The fifth emergency service

19 June 2017 UPDATE: I’ve just taken down the picture of my staff pass that sat at the top of this post – I’ve been advised that these days it’s thought to be uncool to share pictures of your pass online.

I’m quite new at the BBC so I’m still pretty wide-eyed about the whole experience. Actually being allowed into Broadcasting House and TV Centre still makes my heart race. I just wave my staff pass and I’m in. OMG.

People tell me I should take that staff pass off when I leave the building. I think that’s actually policy, in fact. Health and Safety, privacy and so on. But I don’t. I leave it hanging there and wander round like a big BBC dweeb. Partly because I’m proud of it (showing off a bit really) and partly because it gets me into the most interesting conversations.

And in the time I’ve been wearing the thing, of the literally dozens of encounters it’s triggered, only one has been even slightly negative: the old guy who leaned in close on the Central Line and said, quite loudly, “British Bullshit Corporation innit?” But even that one wasn’t really negative, since it developed into an excellent ten-minute chat about spin in politics.

And there’s more. Not only do people react in a positive and friendly way to my BBC pass, they go further and routinely provide evidence that they trust me more because of it. Evidently, working for the BBC puts me in that category of near-public servants, the AA men and commissionaires and bus inspectors and Salvation Army buglers who are routinely asked to help in public places. The other day, a woman practically jogged across Tavistock Square to ask me how to get to Euston Station: “I saw your badge, I knew you’d help.”

On the train to Birmingham I was asked to watch two small children while a bacon roll was fetched, an American asked me how to get a tour of Parliament, two women asked if it was OK to reverse on a one-way street. I’m the fifth emergency service – the one you ask to hold your brolly or steer your car while you push it (I’m not making this up). I was asked “Is this a good book?” in Foyles at St Pancras. There’s a kid on the till in a Central London supermarket who grills me about current affairs every time I go in.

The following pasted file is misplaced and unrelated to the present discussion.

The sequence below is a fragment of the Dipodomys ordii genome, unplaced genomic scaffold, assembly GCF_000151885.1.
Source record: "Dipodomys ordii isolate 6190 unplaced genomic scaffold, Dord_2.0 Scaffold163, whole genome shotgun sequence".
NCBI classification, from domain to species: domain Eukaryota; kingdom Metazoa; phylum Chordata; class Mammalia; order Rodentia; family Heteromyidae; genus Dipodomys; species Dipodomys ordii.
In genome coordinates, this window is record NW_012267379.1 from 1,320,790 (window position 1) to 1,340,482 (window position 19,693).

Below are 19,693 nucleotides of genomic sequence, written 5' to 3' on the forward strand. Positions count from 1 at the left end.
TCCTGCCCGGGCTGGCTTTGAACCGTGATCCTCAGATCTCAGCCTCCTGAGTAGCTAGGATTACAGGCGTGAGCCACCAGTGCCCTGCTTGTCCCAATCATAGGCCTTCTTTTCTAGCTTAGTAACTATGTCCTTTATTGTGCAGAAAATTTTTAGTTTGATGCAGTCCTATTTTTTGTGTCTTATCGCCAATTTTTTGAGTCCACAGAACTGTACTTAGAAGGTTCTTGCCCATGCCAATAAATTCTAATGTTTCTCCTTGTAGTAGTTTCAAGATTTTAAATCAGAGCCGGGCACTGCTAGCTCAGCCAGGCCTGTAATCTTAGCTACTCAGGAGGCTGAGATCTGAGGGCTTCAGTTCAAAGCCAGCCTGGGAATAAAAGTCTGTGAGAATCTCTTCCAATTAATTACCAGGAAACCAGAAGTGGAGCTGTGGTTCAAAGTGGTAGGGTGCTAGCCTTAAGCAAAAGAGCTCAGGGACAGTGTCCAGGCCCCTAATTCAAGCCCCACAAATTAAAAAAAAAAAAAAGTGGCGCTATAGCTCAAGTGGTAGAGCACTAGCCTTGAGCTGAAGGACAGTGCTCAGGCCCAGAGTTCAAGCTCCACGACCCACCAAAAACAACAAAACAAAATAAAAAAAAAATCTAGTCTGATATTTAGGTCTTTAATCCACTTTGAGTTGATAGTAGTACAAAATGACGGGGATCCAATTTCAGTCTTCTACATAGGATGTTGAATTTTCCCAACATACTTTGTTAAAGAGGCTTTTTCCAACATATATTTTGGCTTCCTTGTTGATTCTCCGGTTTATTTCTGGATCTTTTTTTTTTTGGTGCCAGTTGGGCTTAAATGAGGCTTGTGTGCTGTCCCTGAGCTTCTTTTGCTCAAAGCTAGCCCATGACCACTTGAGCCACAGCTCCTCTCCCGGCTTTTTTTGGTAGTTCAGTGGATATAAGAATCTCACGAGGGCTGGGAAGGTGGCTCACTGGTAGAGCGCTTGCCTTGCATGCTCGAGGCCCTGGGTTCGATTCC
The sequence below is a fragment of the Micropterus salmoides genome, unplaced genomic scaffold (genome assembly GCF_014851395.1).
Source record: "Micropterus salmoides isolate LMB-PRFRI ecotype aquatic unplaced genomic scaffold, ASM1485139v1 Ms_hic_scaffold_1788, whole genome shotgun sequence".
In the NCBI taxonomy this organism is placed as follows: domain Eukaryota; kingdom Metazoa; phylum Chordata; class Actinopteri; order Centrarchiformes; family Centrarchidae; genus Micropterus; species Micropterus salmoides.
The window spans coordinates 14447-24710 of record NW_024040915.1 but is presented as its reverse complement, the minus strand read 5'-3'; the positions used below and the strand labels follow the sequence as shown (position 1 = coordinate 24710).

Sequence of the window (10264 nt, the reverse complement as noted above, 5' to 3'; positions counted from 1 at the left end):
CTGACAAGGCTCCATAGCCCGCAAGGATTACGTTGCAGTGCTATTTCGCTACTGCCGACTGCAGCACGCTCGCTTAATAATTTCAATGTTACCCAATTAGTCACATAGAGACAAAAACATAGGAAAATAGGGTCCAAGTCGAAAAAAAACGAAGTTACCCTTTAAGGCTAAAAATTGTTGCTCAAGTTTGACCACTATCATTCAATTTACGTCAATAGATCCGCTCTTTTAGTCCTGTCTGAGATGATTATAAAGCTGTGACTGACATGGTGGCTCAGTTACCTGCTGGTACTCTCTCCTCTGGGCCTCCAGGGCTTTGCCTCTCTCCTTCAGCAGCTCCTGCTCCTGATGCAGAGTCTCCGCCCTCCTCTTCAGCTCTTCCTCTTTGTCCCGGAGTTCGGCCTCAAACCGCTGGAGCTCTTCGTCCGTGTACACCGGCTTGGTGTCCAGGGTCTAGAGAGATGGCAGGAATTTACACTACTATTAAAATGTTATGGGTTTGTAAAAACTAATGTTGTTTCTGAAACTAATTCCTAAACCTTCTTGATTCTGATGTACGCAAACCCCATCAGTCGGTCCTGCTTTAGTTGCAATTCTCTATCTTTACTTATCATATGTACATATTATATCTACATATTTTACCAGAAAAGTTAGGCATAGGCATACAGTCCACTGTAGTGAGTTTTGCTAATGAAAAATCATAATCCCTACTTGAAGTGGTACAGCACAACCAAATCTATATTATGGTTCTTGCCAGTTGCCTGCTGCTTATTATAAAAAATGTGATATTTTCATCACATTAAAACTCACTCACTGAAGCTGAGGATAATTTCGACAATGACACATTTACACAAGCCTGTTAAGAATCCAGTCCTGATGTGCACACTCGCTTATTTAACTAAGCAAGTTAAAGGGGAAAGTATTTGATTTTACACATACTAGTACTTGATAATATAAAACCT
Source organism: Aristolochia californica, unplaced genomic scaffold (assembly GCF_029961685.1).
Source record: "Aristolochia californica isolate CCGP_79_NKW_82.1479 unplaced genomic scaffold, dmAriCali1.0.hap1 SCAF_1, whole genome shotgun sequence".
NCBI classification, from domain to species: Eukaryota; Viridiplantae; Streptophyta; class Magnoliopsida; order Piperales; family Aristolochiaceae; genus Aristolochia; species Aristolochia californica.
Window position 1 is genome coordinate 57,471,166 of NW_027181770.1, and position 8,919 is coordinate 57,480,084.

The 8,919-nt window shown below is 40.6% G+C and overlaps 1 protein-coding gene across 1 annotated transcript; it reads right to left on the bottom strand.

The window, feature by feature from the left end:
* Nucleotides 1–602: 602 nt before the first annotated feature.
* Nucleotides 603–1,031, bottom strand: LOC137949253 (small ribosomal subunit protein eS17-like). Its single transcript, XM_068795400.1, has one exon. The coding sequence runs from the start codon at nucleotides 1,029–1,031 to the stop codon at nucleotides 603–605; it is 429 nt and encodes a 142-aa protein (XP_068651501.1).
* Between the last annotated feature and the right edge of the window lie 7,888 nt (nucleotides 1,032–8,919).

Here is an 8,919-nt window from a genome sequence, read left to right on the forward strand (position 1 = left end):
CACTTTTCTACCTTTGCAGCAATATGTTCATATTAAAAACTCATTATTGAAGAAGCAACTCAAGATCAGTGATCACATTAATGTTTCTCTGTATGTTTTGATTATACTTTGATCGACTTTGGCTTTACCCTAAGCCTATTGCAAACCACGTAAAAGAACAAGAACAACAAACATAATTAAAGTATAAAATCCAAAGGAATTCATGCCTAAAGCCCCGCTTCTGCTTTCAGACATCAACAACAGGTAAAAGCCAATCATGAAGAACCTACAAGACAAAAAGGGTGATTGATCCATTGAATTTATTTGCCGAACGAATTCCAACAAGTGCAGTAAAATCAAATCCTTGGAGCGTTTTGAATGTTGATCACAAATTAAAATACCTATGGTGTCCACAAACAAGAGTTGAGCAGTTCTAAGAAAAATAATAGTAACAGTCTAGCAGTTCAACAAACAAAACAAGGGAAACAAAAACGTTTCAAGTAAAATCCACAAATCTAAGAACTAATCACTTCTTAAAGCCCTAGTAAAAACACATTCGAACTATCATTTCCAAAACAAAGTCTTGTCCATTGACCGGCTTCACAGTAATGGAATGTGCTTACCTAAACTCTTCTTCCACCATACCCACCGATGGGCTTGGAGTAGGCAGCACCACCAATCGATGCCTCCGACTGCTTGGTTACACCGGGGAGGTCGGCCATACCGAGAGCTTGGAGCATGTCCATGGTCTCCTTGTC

And the message, of course, of all this happy, trusting behaviour (I can recommend it, it’s a proper cheer-up) is simple. Almost every day, my BBC staff pass provides me with evidence that the Corporation is not the Great Satan that some (even people who’ve got their own BBC passes) would want you to believe. And this, of course, encourages me hugely. The political classes and the haterz in the pop media may have scented the opportunity to topple the whole eighty year-old, self-contradicting edifice but the general public thinks it’s all right and would even trust it to help them top up their mobile (there’s another one).

Am I deluding myself? I don’t think so. I’m sure that some of the nice folk I meet harbour misgivings about executive pay or dumbing down or crowding out and it’s not inconceivable that some of my fellow commuters would like to work me over with a rubber hose or push me under a train because of where I work. It’s just that the data doesn’t support it. I’ve got data and you can’t argue with data.

Do people wearing the staff passes of British Gas or The Telegraph or Schweppes get this treatment? More to the point, do people stop Jeremy Hunt in the street and ask him where the oil goes in a Honda Civic?